Mac on Wednesday for not helping more minorities become homeowners.

Most of the loans that Fannie and Freddie support are made to affluent and middle-income homebuyers, he said, even though the government supports the companies so they "facilitate homeownership by lower-income minorities and others deprived of access to credit in traditional mechanisms."

"What is the cost to the United States taxpayer ultimately, in light of their rather poor mission compliance?" he asked during a speech at an American Enterprise Institute conference.

Rep. Baker, who chairs House Banking's capital markets subcommittee, said Congress should standardize the regulation of Fannie, Freddie, and the 12 Federal Home Loan banks, and require them to use generally accepted accounting principles.

Though earnings are strong at Fannie and Freddie, he said, the government should prepare for an eventual downturn in the housing market.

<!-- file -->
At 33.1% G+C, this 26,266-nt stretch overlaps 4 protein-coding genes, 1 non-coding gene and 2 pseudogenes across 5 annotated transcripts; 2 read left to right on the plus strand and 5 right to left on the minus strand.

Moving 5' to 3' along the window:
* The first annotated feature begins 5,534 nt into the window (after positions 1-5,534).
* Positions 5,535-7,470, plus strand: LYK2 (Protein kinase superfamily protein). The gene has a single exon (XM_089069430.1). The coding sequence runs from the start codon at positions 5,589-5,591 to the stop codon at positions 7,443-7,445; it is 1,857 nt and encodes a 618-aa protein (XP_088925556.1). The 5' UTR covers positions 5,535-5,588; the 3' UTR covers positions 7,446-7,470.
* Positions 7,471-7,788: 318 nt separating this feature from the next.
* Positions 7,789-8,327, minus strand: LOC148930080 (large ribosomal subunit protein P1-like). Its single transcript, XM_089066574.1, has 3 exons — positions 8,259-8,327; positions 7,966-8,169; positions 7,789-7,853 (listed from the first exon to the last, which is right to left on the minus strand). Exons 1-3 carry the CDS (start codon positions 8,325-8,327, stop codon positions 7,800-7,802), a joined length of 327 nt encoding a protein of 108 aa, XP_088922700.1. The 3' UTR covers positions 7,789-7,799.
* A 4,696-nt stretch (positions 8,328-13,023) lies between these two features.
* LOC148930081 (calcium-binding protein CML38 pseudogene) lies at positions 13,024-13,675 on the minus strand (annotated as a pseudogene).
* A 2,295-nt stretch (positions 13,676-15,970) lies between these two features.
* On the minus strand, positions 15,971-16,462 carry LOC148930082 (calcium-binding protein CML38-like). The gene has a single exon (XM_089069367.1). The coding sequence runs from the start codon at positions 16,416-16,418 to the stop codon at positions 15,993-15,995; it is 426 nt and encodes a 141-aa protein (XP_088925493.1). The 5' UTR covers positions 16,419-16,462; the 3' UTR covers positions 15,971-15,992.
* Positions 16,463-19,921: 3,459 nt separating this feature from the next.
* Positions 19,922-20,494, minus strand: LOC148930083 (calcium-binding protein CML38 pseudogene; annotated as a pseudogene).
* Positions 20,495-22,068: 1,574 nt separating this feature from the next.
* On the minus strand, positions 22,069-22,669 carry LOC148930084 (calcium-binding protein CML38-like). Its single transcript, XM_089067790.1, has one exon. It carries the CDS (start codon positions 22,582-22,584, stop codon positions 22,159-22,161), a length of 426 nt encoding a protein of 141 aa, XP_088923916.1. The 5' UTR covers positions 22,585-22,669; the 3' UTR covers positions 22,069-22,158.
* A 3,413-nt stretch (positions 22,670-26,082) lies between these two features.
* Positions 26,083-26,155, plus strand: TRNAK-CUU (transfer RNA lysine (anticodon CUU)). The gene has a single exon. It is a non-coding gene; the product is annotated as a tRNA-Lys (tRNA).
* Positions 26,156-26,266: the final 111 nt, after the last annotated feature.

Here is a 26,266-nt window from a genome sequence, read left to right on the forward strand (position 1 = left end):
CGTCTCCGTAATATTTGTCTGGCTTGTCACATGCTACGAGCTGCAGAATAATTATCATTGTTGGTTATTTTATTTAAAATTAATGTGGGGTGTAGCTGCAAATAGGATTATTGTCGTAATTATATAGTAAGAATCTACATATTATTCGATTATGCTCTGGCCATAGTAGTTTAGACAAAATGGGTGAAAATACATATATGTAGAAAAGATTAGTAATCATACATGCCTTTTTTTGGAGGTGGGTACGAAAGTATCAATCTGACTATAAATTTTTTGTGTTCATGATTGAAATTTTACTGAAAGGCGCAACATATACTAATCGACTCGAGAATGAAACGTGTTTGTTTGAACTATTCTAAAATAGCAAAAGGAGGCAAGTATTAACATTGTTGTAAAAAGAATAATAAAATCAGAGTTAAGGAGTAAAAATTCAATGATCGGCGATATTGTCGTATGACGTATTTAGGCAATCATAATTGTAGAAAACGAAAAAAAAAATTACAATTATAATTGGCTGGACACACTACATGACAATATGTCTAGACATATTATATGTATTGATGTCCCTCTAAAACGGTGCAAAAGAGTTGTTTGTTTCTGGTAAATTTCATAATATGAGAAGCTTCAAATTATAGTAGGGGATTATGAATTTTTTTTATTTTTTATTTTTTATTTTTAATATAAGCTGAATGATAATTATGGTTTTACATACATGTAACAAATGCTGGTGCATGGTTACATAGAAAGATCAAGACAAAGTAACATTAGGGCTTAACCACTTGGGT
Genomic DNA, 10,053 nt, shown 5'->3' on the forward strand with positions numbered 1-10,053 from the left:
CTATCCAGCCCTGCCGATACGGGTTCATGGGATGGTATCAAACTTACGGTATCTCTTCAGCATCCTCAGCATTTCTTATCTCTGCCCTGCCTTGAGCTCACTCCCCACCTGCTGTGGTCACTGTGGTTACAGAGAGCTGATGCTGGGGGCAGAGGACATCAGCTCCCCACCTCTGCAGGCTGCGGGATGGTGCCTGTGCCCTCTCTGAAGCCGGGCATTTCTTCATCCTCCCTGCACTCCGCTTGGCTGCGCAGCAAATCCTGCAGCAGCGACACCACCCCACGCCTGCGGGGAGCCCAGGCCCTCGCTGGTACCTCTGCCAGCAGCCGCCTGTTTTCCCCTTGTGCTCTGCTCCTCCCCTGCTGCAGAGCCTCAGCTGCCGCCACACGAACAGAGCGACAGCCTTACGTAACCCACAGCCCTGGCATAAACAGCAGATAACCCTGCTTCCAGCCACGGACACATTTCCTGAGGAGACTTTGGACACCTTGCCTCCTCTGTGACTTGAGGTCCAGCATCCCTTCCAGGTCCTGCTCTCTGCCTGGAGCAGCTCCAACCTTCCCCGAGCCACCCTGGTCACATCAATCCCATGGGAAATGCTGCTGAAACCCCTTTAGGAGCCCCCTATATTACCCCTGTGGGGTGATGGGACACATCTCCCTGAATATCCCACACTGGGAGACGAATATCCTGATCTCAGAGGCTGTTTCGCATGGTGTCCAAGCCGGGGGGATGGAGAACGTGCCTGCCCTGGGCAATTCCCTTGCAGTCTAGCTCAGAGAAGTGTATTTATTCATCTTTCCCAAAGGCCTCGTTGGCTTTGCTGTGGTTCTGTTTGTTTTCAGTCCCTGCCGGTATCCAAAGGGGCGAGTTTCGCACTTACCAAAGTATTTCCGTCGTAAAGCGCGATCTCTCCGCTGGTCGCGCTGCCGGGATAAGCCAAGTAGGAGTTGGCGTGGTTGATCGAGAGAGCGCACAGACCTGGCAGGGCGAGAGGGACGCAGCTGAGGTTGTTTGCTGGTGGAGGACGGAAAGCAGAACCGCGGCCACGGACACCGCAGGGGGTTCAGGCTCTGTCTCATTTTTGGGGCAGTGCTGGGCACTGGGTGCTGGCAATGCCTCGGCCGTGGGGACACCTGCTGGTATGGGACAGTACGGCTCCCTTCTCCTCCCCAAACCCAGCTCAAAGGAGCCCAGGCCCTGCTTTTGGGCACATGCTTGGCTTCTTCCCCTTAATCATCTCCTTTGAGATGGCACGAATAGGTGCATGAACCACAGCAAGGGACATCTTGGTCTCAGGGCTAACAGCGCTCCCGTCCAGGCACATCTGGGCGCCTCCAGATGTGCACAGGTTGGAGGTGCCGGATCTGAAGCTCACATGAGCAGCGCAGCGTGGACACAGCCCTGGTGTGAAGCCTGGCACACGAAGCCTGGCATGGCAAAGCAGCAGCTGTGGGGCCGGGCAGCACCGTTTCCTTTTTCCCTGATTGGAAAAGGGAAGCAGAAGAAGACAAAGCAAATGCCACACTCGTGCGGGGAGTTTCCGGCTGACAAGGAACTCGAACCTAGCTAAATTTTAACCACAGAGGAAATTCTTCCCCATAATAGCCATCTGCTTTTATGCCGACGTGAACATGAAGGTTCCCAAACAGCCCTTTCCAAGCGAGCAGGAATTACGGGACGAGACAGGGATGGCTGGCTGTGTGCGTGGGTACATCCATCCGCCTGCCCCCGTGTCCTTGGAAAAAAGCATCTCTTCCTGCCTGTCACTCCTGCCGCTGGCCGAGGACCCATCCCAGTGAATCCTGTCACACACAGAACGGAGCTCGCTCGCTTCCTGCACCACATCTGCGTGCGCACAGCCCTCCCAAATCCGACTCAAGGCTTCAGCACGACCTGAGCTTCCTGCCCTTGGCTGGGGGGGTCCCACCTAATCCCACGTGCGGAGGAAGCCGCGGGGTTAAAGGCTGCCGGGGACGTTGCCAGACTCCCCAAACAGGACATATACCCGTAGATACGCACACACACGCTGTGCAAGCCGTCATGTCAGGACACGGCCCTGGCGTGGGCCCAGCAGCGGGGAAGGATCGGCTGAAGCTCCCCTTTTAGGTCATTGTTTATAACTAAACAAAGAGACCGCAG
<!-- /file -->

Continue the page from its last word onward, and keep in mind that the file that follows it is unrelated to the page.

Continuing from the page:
Right now Fannie and Freddie "present no threat or risk to the American taxpayer," he said. "But at some juncture, unless some better oversight and regulatory capacity is given to the members of the Congress to judge the mission compliance, as opposed to taxpayer exposure, we may be facing similar conditions to the 1980s because of our inability to appropriately gauge market risk."

In response, Fannie spokesman David Jeffers said, "We always welcome working closely with the U.S. Congress to the extent that we can assure our representatives and the public that we are fulfilling our public mission."

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